Carriers still need another 400,000 teu to maintain services

   Release date: 13/03/2024     Hits: 7498    Comment: 0    
Note: Nearly 200,000 teu of newbuild containership capacity was delivered in February, following a record 300,000 teu received

Nearly 200,000 teu of newbuild containership capacity was delivered in February, following a record 300,000 teu received the month before – the new tonnage being comfortably soaked up by Red Sea diversions around Africa.

However, if and when a safe passage can be guaranteed and ships can again transit the Red Sea to the Suez Canal without fear of attack, ocean carriers will need to manage a chronic oversupply situation, as at least another 2.5 million teu is slated still to be delivered this year.

“The current situation for NOOs (non-operating containership owners) could change significantly once ships are again able to trade through the Suez Canal, with overcapacity expected to make its comeback,” said Alphaliner.

But in the current situation, it is claimed that carriers still need another 400,000 teu to plug the gaps in their temporary networks, due to the longer voyage times around the Cape of Good Hope.

Last month’s deliveries included the 24,188 teu OOCL Abu Dhabi and six vessels of over 15,000 teu, but there were also six of between 5,500 teu and 7,800 teu that went into service alongside nine feeder vessels of between 1,054 teu and 3,055 teu, which will help ease an acute shortage in those sectors.

According to container shipping market analyst Linerlytica, the Red Sea crisis has absorbed over 1.2m teu of capacity so far, but more ships are needed.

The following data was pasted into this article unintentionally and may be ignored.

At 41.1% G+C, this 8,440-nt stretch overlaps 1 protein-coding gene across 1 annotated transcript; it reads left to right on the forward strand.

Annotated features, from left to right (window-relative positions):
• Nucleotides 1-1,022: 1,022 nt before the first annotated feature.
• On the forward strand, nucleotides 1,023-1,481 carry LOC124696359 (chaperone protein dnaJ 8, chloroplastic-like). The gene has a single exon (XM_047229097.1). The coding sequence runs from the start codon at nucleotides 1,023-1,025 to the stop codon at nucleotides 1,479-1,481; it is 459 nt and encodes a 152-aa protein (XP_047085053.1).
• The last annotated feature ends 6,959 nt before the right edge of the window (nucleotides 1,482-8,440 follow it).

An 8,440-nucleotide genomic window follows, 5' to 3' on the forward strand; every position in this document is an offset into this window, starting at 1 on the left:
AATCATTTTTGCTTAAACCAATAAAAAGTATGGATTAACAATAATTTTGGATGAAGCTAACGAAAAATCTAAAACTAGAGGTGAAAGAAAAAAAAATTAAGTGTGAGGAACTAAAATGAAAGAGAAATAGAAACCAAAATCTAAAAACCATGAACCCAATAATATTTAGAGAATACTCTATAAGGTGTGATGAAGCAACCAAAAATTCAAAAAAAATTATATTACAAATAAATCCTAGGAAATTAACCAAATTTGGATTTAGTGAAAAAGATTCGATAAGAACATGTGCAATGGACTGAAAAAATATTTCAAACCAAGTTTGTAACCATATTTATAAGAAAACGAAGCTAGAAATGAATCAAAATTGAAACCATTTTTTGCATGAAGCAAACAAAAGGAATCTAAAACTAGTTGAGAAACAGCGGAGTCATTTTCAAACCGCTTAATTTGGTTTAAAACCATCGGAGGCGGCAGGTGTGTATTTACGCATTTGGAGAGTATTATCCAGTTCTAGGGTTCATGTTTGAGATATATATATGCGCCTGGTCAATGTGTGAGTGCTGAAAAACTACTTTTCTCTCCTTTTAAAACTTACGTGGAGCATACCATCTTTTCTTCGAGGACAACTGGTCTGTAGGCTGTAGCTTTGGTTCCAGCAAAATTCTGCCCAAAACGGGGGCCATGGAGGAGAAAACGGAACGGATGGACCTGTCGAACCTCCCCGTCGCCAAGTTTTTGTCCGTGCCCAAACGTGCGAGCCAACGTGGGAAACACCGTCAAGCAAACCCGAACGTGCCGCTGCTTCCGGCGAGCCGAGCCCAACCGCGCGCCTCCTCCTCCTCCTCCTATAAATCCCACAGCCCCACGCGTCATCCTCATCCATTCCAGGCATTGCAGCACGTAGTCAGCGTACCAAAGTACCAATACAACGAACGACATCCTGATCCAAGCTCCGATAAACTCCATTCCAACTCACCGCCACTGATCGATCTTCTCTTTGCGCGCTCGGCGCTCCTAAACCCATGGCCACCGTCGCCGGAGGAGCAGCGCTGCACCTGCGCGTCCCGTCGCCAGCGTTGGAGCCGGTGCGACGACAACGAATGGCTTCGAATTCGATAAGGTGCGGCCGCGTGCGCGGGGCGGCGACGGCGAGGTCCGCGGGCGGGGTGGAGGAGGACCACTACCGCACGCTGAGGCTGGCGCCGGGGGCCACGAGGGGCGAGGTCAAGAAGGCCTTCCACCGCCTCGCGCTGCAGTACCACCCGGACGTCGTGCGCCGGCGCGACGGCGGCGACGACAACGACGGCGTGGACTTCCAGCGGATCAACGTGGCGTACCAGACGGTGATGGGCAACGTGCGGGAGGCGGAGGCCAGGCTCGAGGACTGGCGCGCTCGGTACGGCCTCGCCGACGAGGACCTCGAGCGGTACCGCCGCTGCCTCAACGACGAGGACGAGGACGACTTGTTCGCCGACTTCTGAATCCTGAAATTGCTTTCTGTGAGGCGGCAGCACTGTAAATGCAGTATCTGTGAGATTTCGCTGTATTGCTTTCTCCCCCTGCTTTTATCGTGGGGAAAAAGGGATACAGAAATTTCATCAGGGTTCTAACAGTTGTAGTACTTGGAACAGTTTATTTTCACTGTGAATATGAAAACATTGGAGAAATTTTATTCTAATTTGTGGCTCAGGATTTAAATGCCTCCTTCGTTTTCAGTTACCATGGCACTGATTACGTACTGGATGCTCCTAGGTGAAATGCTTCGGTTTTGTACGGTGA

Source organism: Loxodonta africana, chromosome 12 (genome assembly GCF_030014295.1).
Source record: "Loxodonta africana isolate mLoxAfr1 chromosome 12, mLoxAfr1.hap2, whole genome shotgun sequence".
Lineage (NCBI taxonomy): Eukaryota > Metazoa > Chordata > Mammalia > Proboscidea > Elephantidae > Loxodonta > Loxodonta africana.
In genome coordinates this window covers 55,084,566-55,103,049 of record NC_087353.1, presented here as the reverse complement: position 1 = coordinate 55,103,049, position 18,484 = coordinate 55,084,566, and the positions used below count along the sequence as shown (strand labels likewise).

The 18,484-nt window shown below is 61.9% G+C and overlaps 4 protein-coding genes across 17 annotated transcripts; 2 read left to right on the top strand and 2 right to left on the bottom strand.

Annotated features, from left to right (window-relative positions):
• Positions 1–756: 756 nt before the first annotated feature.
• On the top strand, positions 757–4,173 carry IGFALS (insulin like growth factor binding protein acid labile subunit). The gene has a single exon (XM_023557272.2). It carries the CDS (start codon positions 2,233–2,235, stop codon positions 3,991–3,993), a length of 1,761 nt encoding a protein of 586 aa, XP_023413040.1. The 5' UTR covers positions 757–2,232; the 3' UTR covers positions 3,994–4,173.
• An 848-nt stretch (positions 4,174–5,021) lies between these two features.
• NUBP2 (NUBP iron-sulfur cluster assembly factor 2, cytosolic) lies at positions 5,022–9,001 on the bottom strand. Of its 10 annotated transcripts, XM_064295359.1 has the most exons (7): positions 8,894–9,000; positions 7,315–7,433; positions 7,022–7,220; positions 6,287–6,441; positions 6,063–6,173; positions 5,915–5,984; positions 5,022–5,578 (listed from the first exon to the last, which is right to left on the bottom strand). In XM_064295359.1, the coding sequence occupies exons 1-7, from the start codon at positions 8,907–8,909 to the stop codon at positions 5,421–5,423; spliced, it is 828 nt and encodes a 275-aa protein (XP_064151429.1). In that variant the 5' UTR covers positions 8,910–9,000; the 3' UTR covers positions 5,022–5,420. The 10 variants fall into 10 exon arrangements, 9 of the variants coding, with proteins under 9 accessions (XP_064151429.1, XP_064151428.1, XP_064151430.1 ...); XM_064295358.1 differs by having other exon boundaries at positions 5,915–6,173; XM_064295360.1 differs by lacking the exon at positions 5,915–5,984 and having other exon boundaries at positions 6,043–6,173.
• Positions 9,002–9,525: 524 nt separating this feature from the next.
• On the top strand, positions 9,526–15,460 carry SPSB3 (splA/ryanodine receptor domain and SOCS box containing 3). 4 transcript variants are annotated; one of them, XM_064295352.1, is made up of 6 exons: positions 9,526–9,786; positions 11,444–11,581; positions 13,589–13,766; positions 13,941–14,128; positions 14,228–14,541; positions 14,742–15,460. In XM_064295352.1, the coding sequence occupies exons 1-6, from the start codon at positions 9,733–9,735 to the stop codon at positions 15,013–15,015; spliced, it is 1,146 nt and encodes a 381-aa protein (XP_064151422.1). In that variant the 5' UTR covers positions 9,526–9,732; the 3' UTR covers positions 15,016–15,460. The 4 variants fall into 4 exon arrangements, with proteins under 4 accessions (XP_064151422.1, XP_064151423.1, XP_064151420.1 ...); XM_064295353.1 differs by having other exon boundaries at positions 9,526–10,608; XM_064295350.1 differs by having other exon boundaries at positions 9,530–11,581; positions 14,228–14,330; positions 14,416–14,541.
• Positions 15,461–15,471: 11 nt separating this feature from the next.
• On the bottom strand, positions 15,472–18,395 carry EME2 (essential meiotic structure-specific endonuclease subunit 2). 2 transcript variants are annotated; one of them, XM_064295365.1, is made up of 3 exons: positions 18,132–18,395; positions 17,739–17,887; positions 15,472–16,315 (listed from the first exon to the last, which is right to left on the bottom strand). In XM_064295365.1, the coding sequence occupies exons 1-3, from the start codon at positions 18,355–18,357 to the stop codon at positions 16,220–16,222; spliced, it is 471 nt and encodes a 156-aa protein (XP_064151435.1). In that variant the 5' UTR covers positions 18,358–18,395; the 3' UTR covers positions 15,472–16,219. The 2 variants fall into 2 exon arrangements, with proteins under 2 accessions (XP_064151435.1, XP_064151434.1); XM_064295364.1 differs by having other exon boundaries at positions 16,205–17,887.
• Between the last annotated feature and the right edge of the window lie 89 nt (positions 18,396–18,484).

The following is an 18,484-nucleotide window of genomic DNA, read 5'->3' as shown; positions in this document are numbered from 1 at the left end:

It said: “The increased demand for tonnage has fully absorbed all the new capacity delivered in the last five months, with additional requirements for another 400,000 teu of incremental capacity still to be fulfilled.”

In the interim, container lines’ brokers are still scouring the charter market for any forthcoming open tonnage in order to cover those commitments.

London-based shipbroker Braemar reported it had “witnessed robust activity across all sectors throughout the quarter”, against a background of “strong demand and a dwindling pool of available tonnage”.

Copenhagen-headquartered MB Shipbrokers added that “tonnage availability remains tight across the board”, and added: “Owners have started to push for longer periods, or indeed pushing for their vessels to be extended out of forward [summer] positions.”

Another broker contact in London told The Loadstar that any containership coming open in the morning could be fixed by the afternoon, particularly if it was modern eco-tonnage.

“Young eco ships are red hot at the moment and our owners are pushing for higher rates and periods in excess of 12 months,” said the broker.

Elsewhere, while Alphaliner reported that the demand for large tonnage was “showing no sign of easing” it described the hitherto slow smaller size vessel charter market as “frantic”.

“Fast-expanding SeaLead was one of the busiest market players, fixing seven vessels of 1,700 to 1,800 teu,” said the consultant.

Indeed, the privately-owned Singapore-headquartered carrier has expanded from a one-vessel operation when it was founded in 2017 to a fleet of 34 ships, with a capacity of 136,000 teu, ranking it 18th in Alphaliner’s liner capacity league table.


 
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